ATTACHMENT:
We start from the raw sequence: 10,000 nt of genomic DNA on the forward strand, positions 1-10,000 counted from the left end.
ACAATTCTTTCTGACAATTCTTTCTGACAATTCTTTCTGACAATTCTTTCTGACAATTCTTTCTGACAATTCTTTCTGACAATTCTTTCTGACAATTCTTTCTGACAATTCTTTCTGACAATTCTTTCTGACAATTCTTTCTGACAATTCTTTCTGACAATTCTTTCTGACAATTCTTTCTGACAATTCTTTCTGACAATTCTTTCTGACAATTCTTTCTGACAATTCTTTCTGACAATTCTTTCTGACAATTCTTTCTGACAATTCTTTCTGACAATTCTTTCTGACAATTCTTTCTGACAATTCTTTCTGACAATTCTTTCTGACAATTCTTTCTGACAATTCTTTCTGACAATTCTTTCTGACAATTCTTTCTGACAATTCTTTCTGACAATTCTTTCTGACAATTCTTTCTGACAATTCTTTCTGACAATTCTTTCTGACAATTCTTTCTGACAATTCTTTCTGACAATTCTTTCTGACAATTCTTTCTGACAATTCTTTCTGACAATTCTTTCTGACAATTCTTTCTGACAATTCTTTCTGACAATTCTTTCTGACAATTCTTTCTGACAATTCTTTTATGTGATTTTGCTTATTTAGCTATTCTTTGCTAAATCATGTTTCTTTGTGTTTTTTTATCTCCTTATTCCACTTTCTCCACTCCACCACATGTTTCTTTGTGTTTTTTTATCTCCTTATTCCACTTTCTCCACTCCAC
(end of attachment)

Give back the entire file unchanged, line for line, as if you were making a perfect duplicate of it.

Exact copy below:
We start from the raw sequence: 10,000 nt of genomic DNA on the forward strand, positions 1-10,000 counted from the left end.
ACAATTCTTTCTGACAATTCTTTCTGACAATTCTTTCTGACAATTCTTTCTGACAATTCTTTCTGACAATTCTTTCTGACAATTCTTTCTGACAATTCTTTCTGACAATTCTTTCTGACAATTCTTTCTGACAATTCTTTCTGACAATTCTTTCTGACAATTCTTTCTGACAATTCTTTCTGACAATTCTTTCTGACAATTCTTTCTGACAATTCTTTCTGACAATTCTTTCTGACAATTCTTTCTGACAATTCTTTCTGACAATTCTTTCTGACAATTCTTTCTGACAATTCTTTCTGACAATTCTTTCTGACAATTCTTTCTGACAATTCTTTCTGACAATTCTTTCTGACAATTCTTTCTGACAATTCTTTCTGACAATTCTTTCTGACAATTCTTTCTGACAATTCTTTCTGACAATTCTTTCTGACAATTCTTTCTGACAATTCTTTCTGACAATTCTTTCTGACAATTCTTTCTGACAATTCTTTCTGACAATTCTTTCTGACAATTCTTTCTGACAATTCTTTCTGACAATTCTTTCTGACAATTCTTTCTGACAATTCTTTCTGACAATTCTTTTATGTGATTTTGCTTATTTAGCTATTCTTTGCTAAATCATGTTTCTTTGTGTTTTTTTATCTCCTTATTCCACTTTCTCCACTCCACCACATGTTTCTTTGTGTTTTTTTATCTCCTTATTCCACTTTCTCCACTCCAC